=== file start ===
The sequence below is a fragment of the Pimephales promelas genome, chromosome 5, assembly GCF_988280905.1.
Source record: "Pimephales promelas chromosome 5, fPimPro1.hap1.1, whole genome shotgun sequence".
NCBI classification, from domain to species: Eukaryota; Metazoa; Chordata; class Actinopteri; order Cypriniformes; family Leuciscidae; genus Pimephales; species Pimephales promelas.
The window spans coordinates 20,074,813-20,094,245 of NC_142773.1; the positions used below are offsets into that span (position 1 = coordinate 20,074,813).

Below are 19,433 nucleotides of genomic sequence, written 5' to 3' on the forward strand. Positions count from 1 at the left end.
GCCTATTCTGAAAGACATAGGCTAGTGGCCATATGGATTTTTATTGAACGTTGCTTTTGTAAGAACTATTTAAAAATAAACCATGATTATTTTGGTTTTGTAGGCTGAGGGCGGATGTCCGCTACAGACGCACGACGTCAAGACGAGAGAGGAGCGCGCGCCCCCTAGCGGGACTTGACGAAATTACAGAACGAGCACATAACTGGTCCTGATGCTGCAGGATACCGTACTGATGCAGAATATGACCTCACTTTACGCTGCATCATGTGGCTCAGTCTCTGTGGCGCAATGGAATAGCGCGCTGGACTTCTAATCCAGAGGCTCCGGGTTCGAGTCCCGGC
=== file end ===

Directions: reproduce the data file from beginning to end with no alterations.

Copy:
The sequence below is a fragment of the Pimephales promelas genome, chromosome 5, assembly GCF_988280905.1.
Source record: "Pimephales promelas chromosome 5, fPimPro1.hap1.1, whole genome shotgun sequence".
NCBI classification, from domain to species: Eukaryota; Metazoa; Chordata; class Actinopteri; order Cypriniformes; family Leuciscidae; genus Pimephales; species Pimephales promelas.
The window spans coordinates 20,074,813-20,094,245 of NC_142773.1; the positions used below are offsets into that span (position 1 = coordinate 20,074,813).

Below are 19,433 nucleotides of genomic sequence, written 5' to 3' on the forward strand. Positions count from 1 at the left end.
GCCTATTCTGAAAGACATAGGCTAGTGGCCATATGGATTTTTATTGAACGTTGCTTTTGTAAGAACTATTTAAAAATAAACCATGATTATTTTGGTTTTGTAGGCTGAGGGCGGATGTCCGCTACAGACGCACGACGTCAAGACGAGAGAGGAGCGCGCGCCCCCTAGCGGGACTTGACGAAATTACAGAACGAGCACATAACTGGTCCTGATGCTGCAGGATACCGTACTGATGCAGAATATGACCTCACTTTACGCTGCATCATGTGGCTCAGTCTCTGTGGCGCAATGGAATAGCGCGCTGGACTTCTAATCCAGAGGCTCCGGGTTCGAGTCCCGGC